Procrastination Theory – How It All Began

Procrastination Theory

Procrastination Theory – How It All Began


Let’s take a look at the Procrastination Theory and how it all began.


I’m willing to bet that you already know what procrastination is. You probably procrastinated a bit today but do you know where the concept of procrastination got started?


I’m here to tell you.


Scientifically speaking, most concepts start from theories given by certain scientists, mathematicians, or any other knowledgeable person. 


Similarly, the concept of procrastination also began with “The Theory of Procrastination.”  Like many other theories, this theory was not published in the presenter’s life.


The Procrastination Theory


Professor Bing Salinski of Edward Lear Memorial University was the first to work on the procrastination theory in the 1930s.


He unfortunately died before he could publish the findings on his theory. His notebooks were found in a drawer many years later in 1965 by a student.


However, the research on this theory did not begin until 1979, when the notebooks in which the theory was written were given to East Thwurp Mechanics Institute.


What does his theory say?


Procrastinative Calculus


Professor Bing named his theory ‘something or other, I’ll come up with a proper name later.” It has since become Procrastinative Calculus,” a mathematical theory. 


The theory is not about the act of procrastination itself. The theory of procrastination deals specifically with an arm of mathematics whose operations are differentiation and disintegration.



The Physical Nature Of Procrastination


Salinski’s formal theory of procrastination has helped exposed the latent physical character of procrastination itself, and the nature of the procrastination field, a real physical vector field that collaborates directly with neurons in your brain. 


The theory helps in the formulation of a categorization system, in which there is oscillatory procrastination, also known as dithering, and circularly polarized procrastination which simply means ‘going around in circles’.



Procrastination Theory


Theories of The Nature of Procrastination

It has been said that the amount of theories out there on procrastination is equal to the amount of people searching for it.


The theories of the nature of procrastination suggest the causes behind procrastination. When you know the causes, you will be better able to take the necessary steps to curtail it. 


Here are four theories of the nature of procrastination. Can you relate to one or more?


1. Rebelliousness

People who tend to have a rebellious and hostile nature easily get the motivation for procrastination. Clinical research suggests that resistance towards certain tasks, with additional ignorance, leads to procrastination among individuals.


This theory does not have any empirical shreds of evidence because it is suggested that instead of rebelliousness, stress and anxiety of doing a certain task contribute more to procrastination.


2. Anxiety and Stress


Considered as the biggest motivation and cause behind procrastination is anxiety. Anxiety can be of two things: the difficulty of the task itself, while the second is the fear that you cannot perform the particular task.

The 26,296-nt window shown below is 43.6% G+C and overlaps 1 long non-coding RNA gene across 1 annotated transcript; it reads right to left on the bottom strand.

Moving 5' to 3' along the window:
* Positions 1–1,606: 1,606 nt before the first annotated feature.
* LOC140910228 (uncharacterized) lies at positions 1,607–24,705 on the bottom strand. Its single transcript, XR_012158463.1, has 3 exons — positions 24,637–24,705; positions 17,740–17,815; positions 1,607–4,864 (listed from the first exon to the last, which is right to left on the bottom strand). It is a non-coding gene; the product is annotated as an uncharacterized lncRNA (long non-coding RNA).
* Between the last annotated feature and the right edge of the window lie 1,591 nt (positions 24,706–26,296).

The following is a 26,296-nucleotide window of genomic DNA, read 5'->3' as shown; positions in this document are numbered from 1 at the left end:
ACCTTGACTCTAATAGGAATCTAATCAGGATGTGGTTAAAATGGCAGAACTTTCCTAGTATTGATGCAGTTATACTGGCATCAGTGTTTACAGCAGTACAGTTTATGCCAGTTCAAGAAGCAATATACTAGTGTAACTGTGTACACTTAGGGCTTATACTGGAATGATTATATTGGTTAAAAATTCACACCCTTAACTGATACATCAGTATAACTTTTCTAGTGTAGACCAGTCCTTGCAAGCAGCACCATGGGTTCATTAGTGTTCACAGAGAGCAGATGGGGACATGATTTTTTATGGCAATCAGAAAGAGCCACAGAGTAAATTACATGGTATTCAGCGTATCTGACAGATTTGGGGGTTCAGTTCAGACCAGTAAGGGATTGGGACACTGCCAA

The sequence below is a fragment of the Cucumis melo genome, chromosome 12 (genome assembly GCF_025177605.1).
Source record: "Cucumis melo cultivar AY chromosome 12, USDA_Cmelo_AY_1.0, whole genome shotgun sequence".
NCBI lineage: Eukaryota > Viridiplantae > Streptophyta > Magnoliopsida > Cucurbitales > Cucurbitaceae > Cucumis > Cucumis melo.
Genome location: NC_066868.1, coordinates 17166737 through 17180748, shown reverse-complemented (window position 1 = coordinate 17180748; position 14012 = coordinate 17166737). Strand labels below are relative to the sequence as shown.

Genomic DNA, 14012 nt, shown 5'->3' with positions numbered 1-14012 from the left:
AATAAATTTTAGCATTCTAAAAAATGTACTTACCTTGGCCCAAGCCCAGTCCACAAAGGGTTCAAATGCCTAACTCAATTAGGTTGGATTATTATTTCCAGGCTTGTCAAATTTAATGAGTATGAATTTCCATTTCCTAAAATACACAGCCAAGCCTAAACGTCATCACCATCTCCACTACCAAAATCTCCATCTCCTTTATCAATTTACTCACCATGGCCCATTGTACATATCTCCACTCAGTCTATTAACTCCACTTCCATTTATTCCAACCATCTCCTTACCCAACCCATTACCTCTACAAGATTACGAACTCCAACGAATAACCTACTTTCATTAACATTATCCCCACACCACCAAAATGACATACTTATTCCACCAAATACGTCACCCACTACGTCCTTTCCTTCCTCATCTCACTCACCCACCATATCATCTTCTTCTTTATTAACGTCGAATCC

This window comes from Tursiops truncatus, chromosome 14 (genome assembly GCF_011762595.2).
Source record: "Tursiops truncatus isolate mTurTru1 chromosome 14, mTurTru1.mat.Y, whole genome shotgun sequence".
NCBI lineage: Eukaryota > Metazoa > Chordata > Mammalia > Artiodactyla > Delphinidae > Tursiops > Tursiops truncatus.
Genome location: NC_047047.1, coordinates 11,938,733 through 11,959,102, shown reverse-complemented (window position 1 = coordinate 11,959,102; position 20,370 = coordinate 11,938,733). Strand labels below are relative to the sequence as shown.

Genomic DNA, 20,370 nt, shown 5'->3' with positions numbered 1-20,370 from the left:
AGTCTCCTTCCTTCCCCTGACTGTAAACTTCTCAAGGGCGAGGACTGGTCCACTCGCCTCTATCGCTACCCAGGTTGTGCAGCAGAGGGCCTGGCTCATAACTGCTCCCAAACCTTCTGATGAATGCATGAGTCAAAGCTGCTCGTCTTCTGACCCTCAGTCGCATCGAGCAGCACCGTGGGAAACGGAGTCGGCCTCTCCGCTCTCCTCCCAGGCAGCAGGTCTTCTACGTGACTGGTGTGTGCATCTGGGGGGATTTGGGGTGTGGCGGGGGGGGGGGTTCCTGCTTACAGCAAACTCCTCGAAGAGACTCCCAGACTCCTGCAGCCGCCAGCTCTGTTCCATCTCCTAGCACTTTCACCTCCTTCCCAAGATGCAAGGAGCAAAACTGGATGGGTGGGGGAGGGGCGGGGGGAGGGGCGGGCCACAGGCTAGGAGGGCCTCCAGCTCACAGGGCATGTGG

(Perfectionism) is a leading motivation; you want everything to be perfect, but in some cases, there is a fear that you will not complete the task as it should be done, which ultimately leads to procrastination. 


It can be said that a desire for perfectionism that leads to a fear of failure causes a person to procrastinate.


This theory does not show any empirical evidence because researchers have not established a strong enough link between anxiety and procrastination. 


Many times the delay in the completion of the task becomes the reason for anxiety and not the task itself.


3. Self-Limiting


People tend to sabotage their own progress  and later claim external causes to be the reason why they were not able to complete a particular task. 


The reason why people do so is to give satisfaction to their self-esteem by not accepting responsibility for procrastinating.


They divert the disappointment caused from not completing the task from themselves to the external sources. 


This helps them feel better about procrastinating and as a result, they continue to procrastinate and use the same coping mechanism. 


4. Temporal Motivation Theory


The temporal motivation theory is the most accepted one, which gives the procrastination equation. 


The authenticity of this theory can be understood by the fact that many other researchers are using this equation of procrastination to bring out further research.


The equation of procrastination states that the more we will have the surety of getting the desired outcomes from a task, the more we tend to complete it.

On the other hand, if a task appears to be useless or if you believe you won’t achieve your desired outcome, you will delay doing the task or avoid it altogether.


Wrapping Up


Knowing about the causes of a problem helps find better solutions, as any illness is only treated once the cause is revealed. 


Now that you know how the concept of procrastination appeared and the theories that define the nature of procrastination. I believe that it would be helpful for you to deal with procrastination.


Here are a few more articles about procrastination that you may find useful.


What Is Procrastination?

Can Procrastination at Work Be A Positive Thing?

6 Signs That You Are Procrastinating At Work

4 Reasons Why People Procrastinate at Work

How To Do Tasks You Don’t Enjoy


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